• 0 avatar
            markf

            Yes, I am against any gov handouts for buying their “preferred” cars

            Tesla is special because it makes no other cars than EVs and lobbied hard for handouts. It only exists because of Gov handouts. From the cars to the battery manufacturers they all owe their existence to me, the taxpayer, not me the consumer.

        • 0 avatar
          FreedMike

          “Why are taxpayers subsiding toys for wealthy folks?”

          Becaue this is new technology could revolutionize how we use energy in this country, which needs to happen from any number of standpoints, the environment being only one of them.

          And the early adopters of new tech are always the wealthy. They’re the ones who can afford it. Same with PC’s 35 years ago, which were also subsidized by tax incentives to wealthy people – let’s face it, who else could have laid out $10,000 or more at the time for a DOS machine?

          But plenty of them saw the potential, and bought the machines, alloiwng the manufacturer to amortize its’ costs. And then it could bring out far better machines at a lower price. This would have happened eventually without the tax incentives, but at a slower pace. As it was, the PC and the Internet (another technology developed with taxpayer funds) completely changed how people work, leading to the boom of the 2000s, which wasn’t a tech boom, but a productivity boom.

          Notice this isn’t far off from what Tesla is doing – there have been substantial improvements made to the Model S since it was introduced, and there’s the Model X coming down the pipe, which will be cheaper.

          This is how we ‘democratize’ new tech that’s important – rich folks buy it first, often with tax incentives, and then the price comes down where more and more consumers can afford it.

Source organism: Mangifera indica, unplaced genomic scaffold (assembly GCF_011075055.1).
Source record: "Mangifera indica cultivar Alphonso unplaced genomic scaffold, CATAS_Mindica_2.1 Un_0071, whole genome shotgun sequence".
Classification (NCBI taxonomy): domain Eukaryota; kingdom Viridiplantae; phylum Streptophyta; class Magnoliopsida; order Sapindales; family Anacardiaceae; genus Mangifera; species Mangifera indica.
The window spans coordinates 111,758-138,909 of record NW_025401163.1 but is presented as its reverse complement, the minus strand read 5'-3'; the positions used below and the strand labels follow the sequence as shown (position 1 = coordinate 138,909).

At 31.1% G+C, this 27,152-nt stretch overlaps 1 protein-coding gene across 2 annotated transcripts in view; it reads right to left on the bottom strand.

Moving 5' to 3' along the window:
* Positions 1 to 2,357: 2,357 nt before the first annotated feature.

At least we’re not subsidizing business owners to lease Escalades as “work trucks,” like we did a decade ago, right?

          • 0 avatar
            markf

            “Becaue this is new technology could revolutionize” There is nothing new or revolutionary about what Tesla is doing. Electric cars are 100 year old and 100 years ago they figured out electric cars are useless. They still are and they do nothing for the “environment” You just shift the carbon output from the engine to a power station somewhere. Not to mention the insane amount of energy used to manufacture batteries.

            “Same with PC’s 35 years ago, which were also subsidized by tax incentives to wealthy people” Show me proof the Feds offered tax credits for PC consumers. That is nonsense.

            “Internet (another technology developed with taxpayer funds)” Taxpayer funded Defense Research projects are not the same as the giving out tax credits for some product the Feds deem “worthy” Its the same with the mortgage write off, the Feds decided that home buyers get free money, renters get stiffed.

            “This is how we ‘democratize’ new tech that’s important ” It’s not new,it’s the same lousy idea wrapped in a new package…..

  • avatar
    Ryoku75

    I guess their fancy “Ludicrous” buttons just arent cutting it.

    They really need to make a more simple electric car, something that regular folk can buy. A Nissan Leaf but without the ugly body.

    • 0 avatar
      FreedMike